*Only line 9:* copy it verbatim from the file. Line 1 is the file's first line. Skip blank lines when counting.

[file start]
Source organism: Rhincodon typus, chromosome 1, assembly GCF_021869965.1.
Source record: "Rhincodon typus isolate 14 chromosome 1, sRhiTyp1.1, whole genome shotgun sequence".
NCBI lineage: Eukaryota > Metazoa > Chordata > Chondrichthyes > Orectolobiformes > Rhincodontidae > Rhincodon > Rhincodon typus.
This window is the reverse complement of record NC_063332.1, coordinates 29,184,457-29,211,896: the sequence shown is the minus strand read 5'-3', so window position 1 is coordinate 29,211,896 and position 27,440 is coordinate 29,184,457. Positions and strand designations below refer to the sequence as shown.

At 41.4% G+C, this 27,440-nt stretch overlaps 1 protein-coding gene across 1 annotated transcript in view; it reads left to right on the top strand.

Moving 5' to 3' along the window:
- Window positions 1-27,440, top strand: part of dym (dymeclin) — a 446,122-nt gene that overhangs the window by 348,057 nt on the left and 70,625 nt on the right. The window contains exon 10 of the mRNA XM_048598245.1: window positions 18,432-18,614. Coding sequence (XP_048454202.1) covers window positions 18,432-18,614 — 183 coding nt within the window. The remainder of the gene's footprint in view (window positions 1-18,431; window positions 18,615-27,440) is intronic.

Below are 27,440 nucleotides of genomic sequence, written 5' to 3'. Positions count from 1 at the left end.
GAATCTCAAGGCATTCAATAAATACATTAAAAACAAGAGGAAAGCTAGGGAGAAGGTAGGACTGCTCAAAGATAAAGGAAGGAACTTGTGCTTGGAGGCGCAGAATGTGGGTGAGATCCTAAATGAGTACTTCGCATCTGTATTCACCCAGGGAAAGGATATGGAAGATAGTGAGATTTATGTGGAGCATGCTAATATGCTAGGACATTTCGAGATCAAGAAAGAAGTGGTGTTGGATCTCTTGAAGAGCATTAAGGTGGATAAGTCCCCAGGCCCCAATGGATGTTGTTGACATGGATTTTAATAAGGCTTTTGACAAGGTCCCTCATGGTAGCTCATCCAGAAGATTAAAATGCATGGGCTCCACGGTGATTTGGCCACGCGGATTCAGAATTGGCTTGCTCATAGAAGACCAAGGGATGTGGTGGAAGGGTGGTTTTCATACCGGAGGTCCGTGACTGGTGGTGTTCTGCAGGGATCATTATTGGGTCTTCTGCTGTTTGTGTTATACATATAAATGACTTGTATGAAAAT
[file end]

GAATCTCAAGGCATTCAATAAATACATTAAAAACAAGAGGAAAGCTAGGGAGAAGGTAGGACTGCTCAAAGATAAAGGAAGGAACTTGTGCTTGGAGGCGCAGAATGTGGGTGAGATCCTAAATGAGTACTTCGCATCTGTATTCACCCAGGGAAAGGATATGGAAGATAGTGAGATTTATGTGGAGCATGCTAATATGCTAGGACATTTCGAGATCAAGAAAGAAGTGGTGTTGGATCTCTTGAAGAGCATTAAGGTGGATAAGTCCCCAGGCCCCAATGGATGTTGTTGACATGGATTTTAATAAGGCTTTTGACAAGGTCCCTCATGGTAGCTCATCCAGAAGATTAAAATGCATGGGCTCCACGGTGATTTGGCCACGCGGATTCAGAATTGGCTTGCTCATAGAAGACCAAGGGATGTGGTGGAAGGGTGGTTTTCATACCGGAGGTCCGTGACTGGTGGTGTTCTGCAGGGATCATTATTGGGTCTTCTGCTGTTTGTGTTATACATATAAATGACTTGTATGAAAAT